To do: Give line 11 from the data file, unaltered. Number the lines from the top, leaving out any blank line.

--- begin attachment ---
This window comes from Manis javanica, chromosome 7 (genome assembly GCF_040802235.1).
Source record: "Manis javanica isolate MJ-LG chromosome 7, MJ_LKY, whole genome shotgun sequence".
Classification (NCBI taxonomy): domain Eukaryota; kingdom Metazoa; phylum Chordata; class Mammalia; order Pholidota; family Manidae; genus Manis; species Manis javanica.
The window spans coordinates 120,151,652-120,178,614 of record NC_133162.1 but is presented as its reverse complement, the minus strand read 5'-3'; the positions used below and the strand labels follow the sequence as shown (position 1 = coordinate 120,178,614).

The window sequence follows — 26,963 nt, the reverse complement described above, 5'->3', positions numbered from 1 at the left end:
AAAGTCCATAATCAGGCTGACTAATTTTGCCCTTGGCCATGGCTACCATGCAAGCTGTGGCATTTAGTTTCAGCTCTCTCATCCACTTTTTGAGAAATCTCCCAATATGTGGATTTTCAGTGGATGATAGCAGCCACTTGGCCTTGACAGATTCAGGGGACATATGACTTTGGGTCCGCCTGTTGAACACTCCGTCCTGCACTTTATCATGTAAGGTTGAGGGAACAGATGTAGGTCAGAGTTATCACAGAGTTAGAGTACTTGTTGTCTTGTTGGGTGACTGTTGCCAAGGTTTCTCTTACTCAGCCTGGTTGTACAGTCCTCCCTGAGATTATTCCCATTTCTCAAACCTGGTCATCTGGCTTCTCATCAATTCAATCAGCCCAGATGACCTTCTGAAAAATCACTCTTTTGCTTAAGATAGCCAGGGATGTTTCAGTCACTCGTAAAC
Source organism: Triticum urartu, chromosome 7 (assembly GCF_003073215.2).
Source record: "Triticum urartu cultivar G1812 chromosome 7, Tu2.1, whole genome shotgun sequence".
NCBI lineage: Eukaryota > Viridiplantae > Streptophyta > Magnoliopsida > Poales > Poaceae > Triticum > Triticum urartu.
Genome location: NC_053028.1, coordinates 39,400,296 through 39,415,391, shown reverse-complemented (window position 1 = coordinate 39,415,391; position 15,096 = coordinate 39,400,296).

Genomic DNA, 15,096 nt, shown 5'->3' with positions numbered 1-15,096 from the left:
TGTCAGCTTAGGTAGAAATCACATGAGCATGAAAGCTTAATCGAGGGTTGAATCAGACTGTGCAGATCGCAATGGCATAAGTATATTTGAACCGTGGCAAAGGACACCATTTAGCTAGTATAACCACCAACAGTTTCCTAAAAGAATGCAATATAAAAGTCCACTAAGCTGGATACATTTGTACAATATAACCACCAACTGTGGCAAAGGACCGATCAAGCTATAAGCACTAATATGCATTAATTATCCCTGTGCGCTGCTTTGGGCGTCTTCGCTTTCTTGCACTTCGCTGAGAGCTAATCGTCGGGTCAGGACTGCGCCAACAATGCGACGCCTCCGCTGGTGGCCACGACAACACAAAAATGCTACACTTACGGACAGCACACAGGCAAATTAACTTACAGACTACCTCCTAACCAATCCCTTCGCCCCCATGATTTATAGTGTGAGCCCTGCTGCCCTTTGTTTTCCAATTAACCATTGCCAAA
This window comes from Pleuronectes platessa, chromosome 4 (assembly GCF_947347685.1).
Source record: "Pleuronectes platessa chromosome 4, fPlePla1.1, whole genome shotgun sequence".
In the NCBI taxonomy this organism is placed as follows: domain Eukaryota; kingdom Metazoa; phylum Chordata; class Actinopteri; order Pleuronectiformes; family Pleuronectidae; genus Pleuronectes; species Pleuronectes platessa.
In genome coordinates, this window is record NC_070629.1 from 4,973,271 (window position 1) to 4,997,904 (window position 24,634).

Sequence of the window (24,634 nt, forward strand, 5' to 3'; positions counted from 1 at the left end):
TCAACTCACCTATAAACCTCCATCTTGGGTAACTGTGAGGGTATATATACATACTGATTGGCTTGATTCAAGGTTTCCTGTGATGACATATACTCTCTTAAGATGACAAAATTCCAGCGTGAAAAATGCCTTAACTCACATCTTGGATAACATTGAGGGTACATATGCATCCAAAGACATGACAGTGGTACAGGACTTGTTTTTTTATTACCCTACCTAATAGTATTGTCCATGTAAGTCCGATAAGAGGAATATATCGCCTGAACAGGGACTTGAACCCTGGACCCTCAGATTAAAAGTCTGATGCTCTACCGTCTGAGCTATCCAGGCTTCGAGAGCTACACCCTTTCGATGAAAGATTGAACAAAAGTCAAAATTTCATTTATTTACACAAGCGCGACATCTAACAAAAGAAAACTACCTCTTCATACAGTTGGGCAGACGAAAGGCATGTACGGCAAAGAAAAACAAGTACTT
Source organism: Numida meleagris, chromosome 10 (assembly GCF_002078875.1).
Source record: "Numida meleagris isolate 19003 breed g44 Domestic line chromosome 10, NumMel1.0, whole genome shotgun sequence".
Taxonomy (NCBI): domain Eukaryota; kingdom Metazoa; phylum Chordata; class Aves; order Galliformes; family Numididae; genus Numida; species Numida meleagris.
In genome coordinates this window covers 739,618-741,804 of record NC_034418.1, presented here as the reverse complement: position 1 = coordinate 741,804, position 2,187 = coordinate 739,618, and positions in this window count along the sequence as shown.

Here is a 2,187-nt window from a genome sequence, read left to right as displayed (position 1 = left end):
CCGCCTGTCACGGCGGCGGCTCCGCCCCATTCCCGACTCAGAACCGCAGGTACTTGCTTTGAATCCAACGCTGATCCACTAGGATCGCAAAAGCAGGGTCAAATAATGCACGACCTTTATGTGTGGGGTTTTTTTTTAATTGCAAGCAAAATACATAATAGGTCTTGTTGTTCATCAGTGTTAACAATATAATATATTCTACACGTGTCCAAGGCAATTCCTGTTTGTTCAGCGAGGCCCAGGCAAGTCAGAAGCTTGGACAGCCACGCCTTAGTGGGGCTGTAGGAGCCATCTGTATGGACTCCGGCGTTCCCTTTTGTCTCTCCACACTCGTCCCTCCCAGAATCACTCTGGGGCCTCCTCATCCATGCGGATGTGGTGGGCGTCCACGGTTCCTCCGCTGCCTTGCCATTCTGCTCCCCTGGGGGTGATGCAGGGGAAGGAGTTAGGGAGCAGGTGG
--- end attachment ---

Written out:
Genomic DNA, 15,096 nt, shown 5'->3' with positions numbered 1-15,096 from the left: